Tips for meaningful communication

We’ve put together a list of simple tips to help parents, carers, friends, colleagues and professionals to communicate with people with complex disabilities, in particular those with multi-sensory impairments.

We all communicate differently, and some of the specific methods for communicating with people with multi-sensory impairments, require specialist training and experience.

However, there are a few simple things that you can do to support successful communication.

  • Make sure you have the person’s attention before trying to communicate with them. Gently touching the top of the person’s arm is a common way of attracting their attention without startling them, but bear in mind this may be inappropriate for individuals who have sensory processing difficulties. It is good practice to use vibration, for example tapping the floor, table or chair before offering touch. For those who have some vision and hearing, you should always begin interaction by first saying the person's name; this should be done at their level and within their visual field.
  • Identify yourself clearly. This may be by saying or signing your name or offering your hand/face for the person to feel. You can also introduce yourself by offering a personal identifier for them to feel, this could be a distinctive bracelet or keyring that you always have with you to identify you. For some individuals, spelling out your name using the deafblind manual may also be appropriate .
  • Check that you are in the best position to communicate.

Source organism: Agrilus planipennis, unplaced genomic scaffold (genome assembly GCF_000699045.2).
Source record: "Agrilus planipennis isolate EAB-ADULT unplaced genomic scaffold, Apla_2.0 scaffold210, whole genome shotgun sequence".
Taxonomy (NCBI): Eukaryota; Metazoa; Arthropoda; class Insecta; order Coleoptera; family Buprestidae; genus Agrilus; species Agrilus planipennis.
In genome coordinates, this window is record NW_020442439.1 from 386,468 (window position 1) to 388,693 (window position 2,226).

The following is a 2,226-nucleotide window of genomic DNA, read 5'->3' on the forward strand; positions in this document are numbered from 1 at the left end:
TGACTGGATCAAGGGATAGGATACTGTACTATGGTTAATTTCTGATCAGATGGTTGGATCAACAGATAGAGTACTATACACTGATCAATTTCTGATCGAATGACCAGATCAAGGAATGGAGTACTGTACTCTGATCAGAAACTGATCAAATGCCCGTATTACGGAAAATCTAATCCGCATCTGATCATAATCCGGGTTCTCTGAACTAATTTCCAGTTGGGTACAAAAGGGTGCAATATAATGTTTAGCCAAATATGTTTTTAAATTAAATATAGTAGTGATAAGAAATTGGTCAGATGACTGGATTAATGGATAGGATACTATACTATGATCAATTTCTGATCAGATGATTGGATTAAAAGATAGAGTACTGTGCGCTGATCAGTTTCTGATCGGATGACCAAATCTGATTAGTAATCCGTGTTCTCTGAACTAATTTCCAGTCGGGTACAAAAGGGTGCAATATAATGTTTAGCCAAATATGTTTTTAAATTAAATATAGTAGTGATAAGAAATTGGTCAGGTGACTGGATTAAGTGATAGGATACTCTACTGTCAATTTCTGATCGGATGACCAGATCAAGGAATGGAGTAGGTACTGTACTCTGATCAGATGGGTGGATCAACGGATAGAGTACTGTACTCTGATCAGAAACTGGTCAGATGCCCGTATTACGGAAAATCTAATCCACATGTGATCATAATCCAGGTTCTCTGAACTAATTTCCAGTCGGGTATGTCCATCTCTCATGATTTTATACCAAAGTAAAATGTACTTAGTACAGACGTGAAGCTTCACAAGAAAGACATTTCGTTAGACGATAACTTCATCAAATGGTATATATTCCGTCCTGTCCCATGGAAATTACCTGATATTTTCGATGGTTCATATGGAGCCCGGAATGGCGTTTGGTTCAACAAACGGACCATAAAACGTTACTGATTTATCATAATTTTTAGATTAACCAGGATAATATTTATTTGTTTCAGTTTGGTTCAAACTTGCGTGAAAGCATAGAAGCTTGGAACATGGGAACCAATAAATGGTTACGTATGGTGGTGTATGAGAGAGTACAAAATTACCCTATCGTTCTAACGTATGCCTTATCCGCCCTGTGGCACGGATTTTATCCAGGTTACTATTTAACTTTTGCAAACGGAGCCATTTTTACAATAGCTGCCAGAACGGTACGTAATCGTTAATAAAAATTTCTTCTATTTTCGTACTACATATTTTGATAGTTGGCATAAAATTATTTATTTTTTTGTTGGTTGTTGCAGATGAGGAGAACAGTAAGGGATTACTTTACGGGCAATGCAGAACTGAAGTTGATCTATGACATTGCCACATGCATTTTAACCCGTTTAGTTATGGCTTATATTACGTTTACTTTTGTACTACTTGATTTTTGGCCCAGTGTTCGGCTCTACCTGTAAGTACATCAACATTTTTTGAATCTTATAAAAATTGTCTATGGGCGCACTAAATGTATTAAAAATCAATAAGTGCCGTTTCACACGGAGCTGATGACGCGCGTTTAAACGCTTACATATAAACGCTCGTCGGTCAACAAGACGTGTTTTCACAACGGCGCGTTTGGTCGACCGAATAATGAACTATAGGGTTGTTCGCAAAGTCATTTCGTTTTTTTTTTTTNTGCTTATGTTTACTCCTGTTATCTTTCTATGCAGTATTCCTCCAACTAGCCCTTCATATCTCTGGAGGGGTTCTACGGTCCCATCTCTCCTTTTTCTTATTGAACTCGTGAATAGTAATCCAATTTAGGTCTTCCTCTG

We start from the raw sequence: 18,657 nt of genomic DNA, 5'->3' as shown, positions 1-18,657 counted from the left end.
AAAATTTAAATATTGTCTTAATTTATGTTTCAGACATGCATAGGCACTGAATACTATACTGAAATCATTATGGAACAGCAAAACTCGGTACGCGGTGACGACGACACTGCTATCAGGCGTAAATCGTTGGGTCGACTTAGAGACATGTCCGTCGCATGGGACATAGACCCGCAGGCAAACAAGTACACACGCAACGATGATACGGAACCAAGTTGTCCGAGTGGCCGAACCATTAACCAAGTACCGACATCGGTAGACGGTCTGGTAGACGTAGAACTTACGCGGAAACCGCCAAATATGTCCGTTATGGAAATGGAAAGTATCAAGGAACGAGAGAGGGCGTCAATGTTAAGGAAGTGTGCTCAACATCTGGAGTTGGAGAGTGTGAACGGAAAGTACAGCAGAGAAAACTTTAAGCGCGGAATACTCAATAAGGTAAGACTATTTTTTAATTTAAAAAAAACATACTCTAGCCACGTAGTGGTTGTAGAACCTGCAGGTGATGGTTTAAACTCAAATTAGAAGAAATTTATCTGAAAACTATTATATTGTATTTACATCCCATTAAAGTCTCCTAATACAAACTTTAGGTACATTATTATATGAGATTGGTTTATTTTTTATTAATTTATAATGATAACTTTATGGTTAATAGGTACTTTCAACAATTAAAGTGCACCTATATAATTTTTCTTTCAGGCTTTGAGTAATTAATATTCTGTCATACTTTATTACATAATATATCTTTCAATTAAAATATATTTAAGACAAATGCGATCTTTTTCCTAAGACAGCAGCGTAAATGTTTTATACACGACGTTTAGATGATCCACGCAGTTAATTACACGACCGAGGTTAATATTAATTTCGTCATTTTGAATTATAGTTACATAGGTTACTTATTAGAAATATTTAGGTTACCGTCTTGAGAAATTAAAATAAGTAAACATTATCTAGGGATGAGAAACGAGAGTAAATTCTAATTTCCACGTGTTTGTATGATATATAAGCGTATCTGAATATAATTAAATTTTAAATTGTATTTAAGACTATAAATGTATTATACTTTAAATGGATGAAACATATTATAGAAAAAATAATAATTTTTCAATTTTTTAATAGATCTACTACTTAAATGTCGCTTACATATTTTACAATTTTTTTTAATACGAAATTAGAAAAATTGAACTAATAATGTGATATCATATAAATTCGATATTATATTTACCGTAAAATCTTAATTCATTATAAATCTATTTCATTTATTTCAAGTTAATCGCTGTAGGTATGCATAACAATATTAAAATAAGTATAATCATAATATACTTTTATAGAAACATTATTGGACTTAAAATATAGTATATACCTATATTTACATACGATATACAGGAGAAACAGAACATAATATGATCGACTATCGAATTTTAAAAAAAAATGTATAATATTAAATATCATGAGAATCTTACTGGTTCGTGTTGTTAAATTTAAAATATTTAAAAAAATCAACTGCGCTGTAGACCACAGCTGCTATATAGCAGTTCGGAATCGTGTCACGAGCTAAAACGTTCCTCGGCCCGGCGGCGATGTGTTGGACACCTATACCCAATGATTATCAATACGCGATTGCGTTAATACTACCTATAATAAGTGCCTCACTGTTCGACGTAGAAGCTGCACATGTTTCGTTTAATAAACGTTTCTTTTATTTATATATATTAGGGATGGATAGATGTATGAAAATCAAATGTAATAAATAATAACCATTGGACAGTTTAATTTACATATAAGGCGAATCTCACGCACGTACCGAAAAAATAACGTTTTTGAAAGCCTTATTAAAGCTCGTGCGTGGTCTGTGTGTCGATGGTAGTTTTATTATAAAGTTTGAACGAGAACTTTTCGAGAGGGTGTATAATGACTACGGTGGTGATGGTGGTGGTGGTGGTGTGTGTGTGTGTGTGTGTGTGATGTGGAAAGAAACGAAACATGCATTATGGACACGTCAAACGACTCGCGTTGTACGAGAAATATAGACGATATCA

• Try to make a connection. If eye contact is difficult offer your hands for the person to touch. Respectfully mirroring the person’s facial expressions, gestures and movements can be a way of showing a person that you are listening. Show an interest in what they are doing, looking at or holding.
  • Be aware of the environment and adapt the conditions to suit the individual you are communicating with. This will be different for different people, but may include avoiding noisy places with excessive background noise or environments that are visually busy or have poor lighting/overly glaring light, as these can make it difficult to concentrate when communicating.
  • When signing consider your clothing. Where possible wear high contrast colours to your skin tone. Also, avoid wearing patterned tops as this can make it more difficult for the person to define your signs.
  • Speak clearly and a little slower, but don't shout.
  • Make your lip patterns clear without over-exaggerating.
  • Keep your face visible – don’t smoke, eat, or cover your mouth whilst speaking.
  • Use gestures and facial expressions to support what you are saying.
  • Repeat phrases or re-phrase the sentence, if necessary.
  • Be aware that communicating can be hard work. Take regular communication breaks.
  • Try writing things down. You might need to experiment with different sizes of letters and different coloured paper and pens. You can also use pictures, photos, drawings or objects in the environment as props to help explain or reinforce what you are saying. Tablets or phones are another good way of offering images to support communication.
  • For phone conversations, consider using a text relay service.

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